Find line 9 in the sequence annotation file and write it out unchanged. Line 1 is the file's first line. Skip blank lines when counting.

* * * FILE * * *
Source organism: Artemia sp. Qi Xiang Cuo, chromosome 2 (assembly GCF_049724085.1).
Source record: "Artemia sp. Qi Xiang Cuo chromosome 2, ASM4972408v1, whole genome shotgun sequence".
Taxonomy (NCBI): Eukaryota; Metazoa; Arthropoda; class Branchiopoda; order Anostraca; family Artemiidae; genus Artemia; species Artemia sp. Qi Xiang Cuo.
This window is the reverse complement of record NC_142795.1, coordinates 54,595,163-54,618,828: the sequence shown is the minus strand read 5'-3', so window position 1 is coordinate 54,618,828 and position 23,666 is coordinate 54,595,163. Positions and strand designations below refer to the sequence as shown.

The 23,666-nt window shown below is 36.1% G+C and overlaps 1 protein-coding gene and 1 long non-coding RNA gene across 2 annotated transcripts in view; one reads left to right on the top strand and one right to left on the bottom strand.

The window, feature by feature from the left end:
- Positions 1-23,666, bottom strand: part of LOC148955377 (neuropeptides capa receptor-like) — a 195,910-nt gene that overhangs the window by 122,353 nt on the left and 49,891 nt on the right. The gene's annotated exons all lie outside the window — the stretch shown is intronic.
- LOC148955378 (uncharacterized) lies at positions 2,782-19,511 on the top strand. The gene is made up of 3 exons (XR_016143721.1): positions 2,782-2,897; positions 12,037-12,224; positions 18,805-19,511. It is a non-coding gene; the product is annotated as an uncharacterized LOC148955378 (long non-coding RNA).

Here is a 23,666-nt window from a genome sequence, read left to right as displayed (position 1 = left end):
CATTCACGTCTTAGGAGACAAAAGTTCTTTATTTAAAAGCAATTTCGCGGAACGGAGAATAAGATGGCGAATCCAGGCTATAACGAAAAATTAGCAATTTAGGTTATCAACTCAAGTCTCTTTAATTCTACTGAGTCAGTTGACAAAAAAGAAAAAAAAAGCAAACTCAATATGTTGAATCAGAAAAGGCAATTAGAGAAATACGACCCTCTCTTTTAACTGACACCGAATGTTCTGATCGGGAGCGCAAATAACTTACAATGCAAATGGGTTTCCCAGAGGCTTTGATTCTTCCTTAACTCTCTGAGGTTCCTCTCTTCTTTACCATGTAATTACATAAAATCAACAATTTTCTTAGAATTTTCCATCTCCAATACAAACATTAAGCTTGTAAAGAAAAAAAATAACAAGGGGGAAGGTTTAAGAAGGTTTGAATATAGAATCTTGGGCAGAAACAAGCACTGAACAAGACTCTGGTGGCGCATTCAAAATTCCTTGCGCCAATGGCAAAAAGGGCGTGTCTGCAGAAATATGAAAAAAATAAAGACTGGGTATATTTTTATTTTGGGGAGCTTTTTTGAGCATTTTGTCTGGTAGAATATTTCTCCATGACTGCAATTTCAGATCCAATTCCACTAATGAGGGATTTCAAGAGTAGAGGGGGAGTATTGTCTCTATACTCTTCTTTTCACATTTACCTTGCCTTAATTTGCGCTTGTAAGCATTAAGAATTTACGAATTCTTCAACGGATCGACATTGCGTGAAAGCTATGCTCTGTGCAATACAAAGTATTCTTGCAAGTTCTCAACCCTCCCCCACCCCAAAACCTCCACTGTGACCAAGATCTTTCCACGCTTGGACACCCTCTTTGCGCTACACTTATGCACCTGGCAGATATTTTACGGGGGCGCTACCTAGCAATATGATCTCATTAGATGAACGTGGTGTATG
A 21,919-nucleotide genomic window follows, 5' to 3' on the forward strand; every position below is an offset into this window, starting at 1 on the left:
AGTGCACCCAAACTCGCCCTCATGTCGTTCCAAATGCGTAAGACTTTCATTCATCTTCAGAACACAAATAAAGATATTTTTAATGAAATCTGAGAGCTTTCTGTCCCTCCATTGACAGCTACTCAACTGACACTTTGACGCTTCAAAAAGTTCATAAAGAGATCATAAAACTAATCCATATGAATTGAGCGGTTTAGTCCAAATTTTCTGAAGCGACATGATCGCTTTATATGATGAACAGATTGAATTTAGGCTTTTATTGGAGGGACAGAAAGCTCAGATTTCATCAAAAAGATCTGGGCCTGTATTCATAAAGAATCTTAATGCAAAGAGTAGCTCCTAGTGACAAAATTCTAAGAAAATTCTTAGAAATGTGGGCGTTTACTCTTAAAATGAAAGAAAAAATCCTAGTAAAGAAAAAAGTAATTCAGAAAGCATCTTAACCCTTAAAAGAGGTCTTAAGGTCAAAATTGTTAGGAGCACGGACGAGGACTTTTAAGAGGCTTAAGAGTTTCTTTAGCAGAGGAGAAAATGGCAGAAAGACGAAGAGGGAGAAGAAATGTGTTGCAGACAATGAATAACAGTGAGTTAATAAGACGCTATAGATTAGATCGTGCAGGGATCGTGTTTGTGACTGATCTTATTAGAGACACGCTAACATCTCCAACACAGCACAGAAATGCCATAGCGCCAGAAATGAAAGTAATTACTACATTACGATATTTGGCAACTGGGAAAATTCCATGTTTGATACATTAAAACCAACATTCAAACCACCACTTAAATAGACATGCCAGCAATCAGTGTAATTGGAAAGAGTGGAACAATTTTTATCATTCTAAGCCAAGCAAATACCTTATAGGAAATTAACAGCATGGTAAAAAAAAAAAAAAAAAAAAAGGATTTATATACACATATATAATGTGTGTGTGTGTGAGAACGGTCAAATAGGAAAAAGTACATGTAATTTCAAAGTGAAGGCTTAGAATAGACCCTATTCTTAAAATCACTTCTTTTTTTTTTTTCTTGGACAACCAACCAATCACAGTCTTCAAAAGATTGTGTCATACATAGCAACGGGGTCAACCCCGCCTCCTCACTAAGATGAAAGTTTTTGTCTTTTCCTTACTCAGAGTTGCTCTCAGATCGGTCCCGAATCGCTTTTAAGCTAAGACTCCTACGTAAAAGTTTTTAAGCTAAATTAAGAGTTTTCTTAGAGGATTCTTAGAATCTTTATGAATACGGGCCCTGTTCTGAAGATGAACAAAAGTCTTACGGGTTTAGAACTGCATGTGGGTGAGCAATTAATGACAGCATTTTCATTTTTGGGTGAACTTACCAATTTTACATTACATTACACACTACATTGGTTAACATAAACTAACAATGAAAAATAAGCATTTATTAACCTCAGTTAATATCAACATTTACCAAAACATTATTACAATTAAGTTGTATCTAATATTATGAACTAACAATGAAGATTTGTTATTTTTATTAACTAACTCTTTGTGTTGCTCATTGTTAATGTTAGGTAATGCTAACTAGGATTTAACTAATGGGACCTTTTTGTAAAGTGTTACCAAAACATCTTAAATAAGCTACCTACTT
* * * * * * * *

Here is a 23,666-nt window from a genome sequence, read left to right as displayed (position 1 = left end):